Qantas considers more Boeing 787 sightseeing 'flights to nowhere'

With Qantas' 'Great Southern Land' joyflight selling out in ten minutes, more scenic trips could follow.

By David Flynn, September 18 2020
Qantas considers more Boeing 787 sightseeing 'flights to nowhere'

Qantas says it will "definitely look at" running more joy flights which begin and end at the same airport, following the sell-out success of the initial Great Southern Land tour.

Despite prices ranging from $3,787 in business class to $787 in economy, all 149 seats on the Boeing 787-9 Dreamliner were snapped up in ten minutes – a rate of one seat every four seconds, making this what a Qantas spokesperson described as "probably the fastest selling flight in Qantas' history."

No surprise, then, that the airline is already looking at repeating the exercise. "We definitely look at doing more of these scenic flights while we all wait for borders to open," the spokesperson confirmed. "People clearly miss travel and the experience of flying."

The scenic route

Passengers on the October 10 jaunt will certainly get their fill of flying, spending seven hours aloft and taking in sights from the New South Wales and Queensland coasts, including the Whitsundays and the Great Barrier Reef, to Uluru and Kata Tjuta in Australia's 'red centre'.

However, Executive Traveller understands that the border restrictions and lockdowns currently in place in Victoria, Queensland and  Western Australia would likely rule out Melbourne, Brisbane and Perth for those flights, due to the necessary involvement of Sydney-based personnel.

“So many of our frequent flyers are used to being on a plane every other week and have been telling us they miss the experience of flying as much as the destinations themselves," Qantas Group CEO Alan Joyce says.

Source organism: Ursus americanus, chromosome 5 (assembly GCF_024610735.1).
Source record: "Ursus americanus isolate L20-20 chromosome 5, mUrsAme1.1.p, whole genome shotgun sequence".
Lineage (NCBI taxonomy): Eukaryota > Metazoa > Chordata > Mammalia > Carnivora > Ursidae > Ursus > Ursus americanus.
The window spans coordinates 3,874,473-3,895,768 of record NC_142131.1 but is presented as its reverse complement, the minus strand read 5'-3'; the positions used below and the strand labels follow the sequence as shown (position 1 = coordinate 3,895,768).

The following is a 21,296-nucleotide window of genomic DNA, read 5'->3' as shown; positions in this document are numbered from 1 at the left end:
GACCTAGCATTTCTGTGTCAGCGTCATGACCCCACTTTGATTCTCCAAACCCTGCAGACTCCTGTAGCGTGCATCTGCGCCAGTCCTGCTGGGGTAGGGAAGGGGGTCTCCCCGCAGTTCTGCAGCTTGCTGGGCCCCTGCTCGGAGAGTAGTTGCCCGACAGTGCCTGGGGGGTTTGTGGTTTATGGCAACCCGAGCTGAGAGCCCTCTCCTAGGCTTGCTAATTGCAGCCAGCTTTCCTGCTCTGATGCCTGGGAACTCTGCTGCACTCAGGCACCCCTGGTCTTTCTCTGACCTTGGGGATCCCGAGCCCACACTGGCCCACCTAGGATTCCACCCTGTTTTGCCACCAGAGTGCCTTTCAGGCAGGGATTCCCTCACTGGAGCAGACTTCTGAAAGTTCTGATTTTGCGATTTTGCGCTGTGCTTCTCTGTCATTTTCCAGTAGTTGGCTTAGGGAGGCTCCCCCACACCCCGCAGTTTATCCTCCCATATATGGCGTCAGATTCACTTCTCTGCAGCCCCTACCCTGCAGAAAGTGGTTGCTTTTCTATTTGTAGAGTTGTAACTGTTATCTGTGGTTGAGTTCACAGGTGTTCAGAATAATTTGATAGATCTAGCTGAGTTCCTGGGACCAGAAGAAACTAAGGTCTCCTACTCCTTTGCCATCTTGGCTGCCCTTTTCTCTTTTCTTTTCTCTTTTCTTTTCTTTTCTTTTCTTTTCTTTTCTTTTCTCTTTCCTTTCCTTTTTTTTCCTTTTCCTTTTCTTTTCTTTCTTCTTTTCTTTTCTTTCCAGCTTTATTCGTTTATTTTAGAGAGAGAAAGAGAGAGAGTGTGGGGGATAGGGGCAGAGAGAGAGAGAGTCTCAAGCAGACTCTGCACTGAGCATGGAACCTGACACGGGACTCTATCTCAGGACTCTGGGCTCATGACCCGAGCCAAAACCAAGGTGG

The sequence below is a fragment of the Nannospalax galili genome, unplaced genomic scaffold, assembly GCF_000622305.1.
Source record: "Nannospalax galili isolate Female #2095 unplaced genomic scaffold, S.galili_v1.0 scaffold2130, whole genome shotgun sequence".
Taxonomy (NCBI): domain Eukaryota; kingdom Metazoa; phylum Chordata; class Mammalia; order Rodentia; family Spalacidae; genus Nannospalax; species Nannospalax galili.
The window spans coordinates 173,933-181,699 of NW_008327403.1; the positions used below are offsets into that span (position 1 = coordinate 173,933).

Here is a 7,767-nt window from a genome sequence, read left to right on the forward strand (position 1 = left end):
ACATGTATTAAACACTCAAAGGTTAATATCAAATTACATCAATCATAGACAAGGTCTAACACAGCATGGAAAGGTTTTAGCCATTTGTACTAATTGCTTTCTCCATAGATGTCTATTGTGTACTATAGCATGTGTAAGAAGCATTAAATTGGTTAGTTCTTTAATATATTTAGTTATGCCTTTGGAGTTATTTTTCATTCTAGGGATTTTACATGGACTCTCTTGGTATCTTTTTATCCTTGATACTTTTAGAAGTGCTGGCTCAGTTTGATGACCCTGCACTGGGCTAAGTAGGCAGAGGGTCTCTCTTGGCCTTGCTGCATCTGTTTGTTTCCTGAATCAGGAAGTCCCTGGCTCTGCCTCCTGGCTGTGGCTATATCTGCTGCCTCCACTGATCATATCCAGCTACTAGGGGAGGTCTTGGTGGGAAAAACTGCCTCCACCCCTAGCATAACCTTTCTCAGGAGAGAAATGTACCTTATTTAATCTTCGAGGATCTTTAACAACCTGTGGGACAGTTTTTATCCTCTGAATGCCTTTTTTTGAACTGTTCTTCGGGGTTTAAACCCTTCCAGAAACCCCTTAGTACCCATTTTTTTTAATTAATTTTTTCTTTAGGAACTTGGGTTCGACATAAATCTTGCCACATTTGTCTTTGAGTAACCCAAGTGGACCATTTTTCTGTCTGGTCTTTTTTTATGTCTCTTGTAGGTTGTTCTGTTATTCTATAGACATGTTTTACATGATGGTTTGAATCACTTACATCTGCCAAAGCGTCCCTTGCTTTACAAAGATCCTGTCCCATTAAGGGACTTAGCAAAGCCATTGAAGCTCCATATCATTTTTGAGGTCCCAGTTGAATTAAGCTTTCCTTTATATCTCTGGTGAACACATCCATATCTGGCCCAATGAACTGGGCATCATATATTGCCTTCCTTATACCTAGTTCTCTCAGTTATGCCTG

“Australia is a great land and home to unique wonders like Uluru and the Whitsundays, so we know that it will be truly special to experience this beautiful country from the comfort and freedom of the sky."

Cost neutral, carbon neutral

Despite raising just over $200,000 in ticket sales in that 10-minute dash, Qantas says the first Great Southern Land flight will operate on a "cost neutral basis", with the relatively high price of some fares reflecting that middle seats were not offered for sale in order to allow more passengers to enjoy the views.

The airline also said the flights would be carbon neutral, with Qantas purchasing carbon offsets against the estimated 40 tonnes of jet fuel burned during the flight – an arrangement panned by some critics.

“Most carbon-offsetting schemes have been shown to be ineffective in terms of their ability to absorb the necessary carbon, or they simply pay into existing schemes which don’t actually compensate for your flight," said Flight Free UK director Anna Hughes told The Independent in relation to Qantas' forthcoming Antarctic sightseeing flights.

“In addition, carbon-offset schemes often mean that people feel that they have dealt with the impact of their flight, so they continue to fly. The best way to offset carbon emissions is to not produce them in the first place."

Singapore Airlines is also said to be planning scenic flights for late October which will begin and end at Changi Airport, and may be bundled with staycations at the city’s hotels plus shopping vouchers.

Last month, Japan’s ANA sold tickets for a charter flight to nowhere, while two Taiwan carriers launched similar campaigns – Starlux Airlines introduced a “pretending to go abroad” journey and EVA Air filled all 309 seats on a special Father’s Day flight.

David

David Flynn is the Editor-in-Chief of Executive Traveller and a bit of a travel tragic with a weakness for good coffee, shopping and lychee martinis.

Eli
Eli

30 Jul 2015

Total posts 98

So let me get this straight.   Covid19/Coronavirus is a HIGHLY contagious disease, that spreads easily person to person, especially inside.

YET.... QF is happy to put on joyride flights for 7 hours to nowhere! ...selling all seats.  Ok, ummm, Ok.

12 Dec 2012

Total posts 995

There has never been a confirmed case of someone being infected while in flight, even while sitting near other people known to be infected.